Oh! I see. I haven't paid attention to that that "a head" is written separately. Thanks a lot, Richard.Read More...

thanks for dinner

Should we say "thanks for dinner" or "thanks for the dinner"?Read More...
Thanks for dinner is more commonly heard. We normally don't use the definite article with meals: What did you have for breakfast? Let's go to Wendy's for lunch. Thank you! Dinner was delicious.Read More...

complete and completed

Hello everyone! Could anyone please tell me what are the differences in the following sentences and which is preferable? 1. The new building is complete. 2. The new building is completed. 3. The new building has been completed. Many thanks!Read More...
Hello, Alexwlh! No. 1 is fine. In this sentence, complete is an adjective and it's used to describe the current condition or state of the building. No. 2 is fine. Is completed is the passive voice in the simple present tense and is used here the same way the adjectiev is used in no. 1. No. 3 is fine. In this sentence, has been completed is the present perfect in the passive voice, and completed is the past participle. The present perfect is used here to show that the completion of the...Read More...

definite or not?

Which is correct please? 1. The number of students who got high marks is big. 2. The number of the students who got high marks is big. 3. (Students/The students) who passed the exam will be given prizes. It is somewhat confusing because I just feel that they are all correct with or without the definite article (the).Read More...
I think this comes down to a matter of style, Tonyjab. The sentence you've supplied above works fine and could stand for students in general or the students who got high marks on a specific exam that's being discussed. It's a very interesting sentence, my friend, because I'm equally comfortable with or without the definite article here. The difference I feel intuitively is that without the definite article, the meaning can be more inclusive and take in any students who got high marks on any...Read More...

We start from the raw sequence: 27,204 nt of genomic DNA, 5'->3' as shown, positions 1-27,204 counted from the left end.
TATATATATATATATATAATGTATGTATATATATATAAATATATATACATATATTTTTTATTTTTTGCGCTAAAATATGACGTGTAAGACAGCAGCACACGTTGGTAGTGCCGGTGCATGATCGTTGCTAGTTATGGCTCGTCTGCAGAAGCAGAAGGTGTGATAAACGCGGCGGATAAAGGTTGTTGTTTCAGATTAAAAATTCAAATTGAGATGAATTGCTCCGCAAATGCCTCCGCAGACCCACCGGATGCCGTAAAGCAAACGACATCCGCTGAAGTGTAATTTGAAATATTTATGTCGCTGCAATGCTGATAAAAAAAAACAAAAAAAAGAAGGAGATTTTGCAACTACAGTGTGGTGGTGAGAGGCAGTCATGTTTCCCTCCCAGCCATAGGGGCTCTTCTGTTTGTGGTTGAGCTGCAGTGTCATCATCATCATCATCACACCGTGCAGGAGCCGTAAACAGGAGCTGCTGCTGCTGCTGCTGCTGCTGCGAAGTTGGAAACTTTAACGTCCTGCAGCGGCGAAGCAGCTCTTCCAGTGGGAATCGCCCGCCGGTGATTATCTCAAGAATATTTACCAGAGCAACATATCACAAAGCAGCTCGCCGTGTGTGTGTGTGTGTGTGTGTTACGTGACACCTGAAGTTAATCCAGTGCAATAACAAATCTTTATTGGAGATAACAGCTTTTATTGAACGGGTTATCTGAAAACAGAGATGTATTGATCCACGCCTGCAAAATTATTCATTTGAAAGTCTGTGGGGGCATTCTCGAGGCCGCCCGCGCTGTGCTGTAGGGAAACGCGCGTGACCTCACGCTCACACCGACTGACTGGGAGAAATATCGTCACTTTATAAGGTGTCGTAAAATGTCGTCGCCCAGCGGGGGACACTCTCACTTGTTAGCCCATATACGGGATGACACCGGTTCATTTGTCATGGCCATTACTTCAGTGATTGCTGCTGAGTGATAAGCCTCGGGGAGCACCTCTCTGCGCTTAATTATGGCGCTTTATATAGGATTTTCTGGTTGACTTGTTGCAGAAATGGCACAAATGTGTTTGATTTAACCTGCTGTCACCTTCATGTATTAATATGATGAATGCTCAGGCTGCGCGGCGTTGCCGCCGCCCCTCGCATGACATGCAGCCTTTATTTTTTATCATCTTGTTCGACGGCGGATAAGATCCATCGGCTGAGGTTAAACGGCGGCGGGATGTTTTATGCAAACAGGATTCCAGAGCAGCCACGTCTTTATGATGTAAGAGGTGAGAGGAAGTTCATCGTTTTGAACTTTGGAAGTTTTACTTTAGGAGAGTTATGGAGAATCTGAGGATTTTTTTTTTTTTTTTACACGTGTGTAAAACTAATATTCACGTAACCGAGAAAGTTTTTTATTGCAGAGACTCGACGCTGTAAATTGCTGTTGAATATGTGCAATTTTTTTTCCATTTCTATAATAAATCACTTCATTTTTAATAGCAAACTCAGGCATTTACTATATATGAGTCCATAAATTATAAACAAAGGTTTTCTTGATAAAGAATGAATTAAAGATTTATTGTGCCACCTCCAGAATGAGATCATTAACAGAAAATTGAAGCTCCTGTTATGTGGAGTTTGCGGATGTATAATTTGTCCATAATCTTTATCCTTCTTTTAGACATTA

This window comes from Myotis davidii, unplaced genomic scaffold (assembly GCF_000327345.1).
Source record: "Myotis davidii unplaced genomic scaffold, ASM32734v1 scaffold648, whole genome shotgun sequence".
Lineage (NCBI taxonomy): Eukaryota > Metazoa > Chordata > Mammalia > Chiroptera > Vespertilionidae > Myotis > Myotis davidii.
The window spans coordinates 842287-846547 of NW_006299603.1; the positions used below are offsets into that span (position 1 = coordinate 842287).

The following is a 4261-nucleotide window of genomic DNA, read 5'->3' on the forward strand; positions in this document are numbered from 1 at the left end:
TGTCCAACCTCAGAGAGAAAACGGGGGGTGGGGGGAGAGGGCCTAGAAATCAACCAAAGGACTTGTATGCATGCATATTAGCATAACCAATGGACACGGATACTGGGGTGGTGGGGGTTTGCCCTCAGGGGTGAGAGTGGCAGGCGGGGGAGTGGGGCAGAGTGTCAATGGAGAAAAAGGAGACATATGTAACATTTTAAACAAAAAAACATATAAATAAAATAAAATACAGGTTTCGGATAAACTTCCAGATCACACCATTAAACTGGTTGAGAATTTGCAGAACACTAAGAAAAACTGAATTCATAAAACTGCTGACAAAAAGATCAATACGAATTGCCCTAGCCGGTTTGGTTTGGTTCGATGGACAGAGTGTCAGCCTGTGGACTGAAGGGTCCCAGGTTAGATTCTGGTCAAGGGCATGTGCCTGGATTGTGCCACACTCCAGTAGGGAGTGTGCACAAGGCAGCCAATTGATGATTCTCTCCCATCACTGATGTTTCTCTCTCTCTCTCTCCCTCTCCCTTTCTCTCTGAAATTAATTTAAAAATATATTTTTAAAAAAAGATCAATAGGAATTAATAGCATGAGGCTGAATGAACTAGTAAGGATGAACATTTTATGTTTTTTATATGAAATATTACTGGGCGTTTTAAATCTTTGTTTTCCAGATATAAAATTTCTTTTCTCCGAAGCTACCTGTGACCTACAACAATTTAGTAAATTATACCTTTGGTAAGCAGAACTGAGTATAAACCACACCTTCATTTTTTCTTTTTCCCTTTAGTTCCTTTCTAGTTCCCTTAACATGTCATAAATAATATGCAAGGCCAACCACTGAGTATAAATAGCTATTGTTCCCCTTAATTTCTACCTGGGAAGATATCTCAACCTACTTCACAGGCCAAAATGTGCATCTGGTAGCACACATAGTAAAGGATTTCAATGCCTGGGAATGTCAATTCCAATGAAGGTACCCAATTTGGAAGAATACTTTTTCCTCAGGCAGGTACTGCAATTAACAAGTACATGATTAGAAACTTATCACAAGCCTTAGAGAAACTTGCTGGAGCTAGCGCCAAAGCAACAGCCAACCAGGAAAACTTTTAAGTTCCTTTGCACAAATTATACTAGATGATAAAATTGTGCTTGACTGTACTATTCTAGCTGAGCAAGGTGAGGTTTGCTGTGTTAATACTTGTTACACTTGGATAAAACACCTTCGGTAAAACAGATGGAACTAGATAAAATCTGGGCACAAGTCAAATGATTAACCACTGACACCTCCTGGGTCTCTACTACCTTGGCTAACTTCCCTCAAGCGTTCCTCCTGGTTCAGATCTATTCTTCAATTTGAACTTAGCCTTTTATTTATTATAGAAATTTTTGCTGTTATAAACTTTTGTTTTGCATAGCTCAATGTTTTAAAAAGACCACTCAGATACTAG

tenses

"Mary had worked in law firms and property development companies and has accumulated a wealth of legal and secretarial experience which is helpful to support the back office operation of the company." Have the tenses been correctly used? Thanks. MomoRead More...
I think that you are correct, Tonyjab: there must be a reference point. Mary had worked in law firms and property development companies and has accumulated a wealth of legal and secretarial experience which is helpful to support the back office operation of the company. It would be in the context. Here, a scenario might be that Mary is being considered for a job at a new firm, that her experience is valuable, and would be helpful in managing the office. (I made a mistake in my previous...Read More...

meaning & structure

could anybody tell me if this sentence is correct in terms of meaning & structure, He had his layers buy for million acres. - In terms of structure, I suppose we should say bought instead of buy . - In terms of meaning, the sentence does not seem to be completely understood because of the word layers . Is such sentence common to you? could you explain the meaning? By the way, this sentence has been given to me by one of my students and he read it somewhere.Read More...
Hi everyone, A million thanks to you all for taking all this time trying to explain the meaning of the sentence. Actually, I went back to my student and asked him about the original text from which he brought this sentence. Okaasan was right. the original sentence was He had his lawyers buy four million acres. . This makes it better now. It was really a Riddle. HumamRead More...

education/educational

Hello Rachel, Richard...! I'm unsure about the use of the terms "education technology" and "educational technology". As you can see from the advert quoted below, there seems to be some confusion: On Wednesday, Nov. 4, from 10:00 a.m. to 1:00 p.m., 17 different educational technologies developed with funding from the National Science Foundation (NSF) will be included among the exhibits in an Education Technology Showcase on Capitol Hill, in Room 902 of the Hart Senate Office Building.Read More...
Thanks Rachel. I've done the searches as you suggested and... I... er... er... I... don't know which to choose! However, I am in total agreement with you as both of them seem right. If I appply the rules of grammar, I would choose 'educational' instead of 'education'. But if I think of it in terms of meaning, both work. AAAAAAAAAAAAAARRRRRRGGGGGGGHHHHHHHH........! (Ah, that felt good!) Thanks, Rachel. GilbertRead More...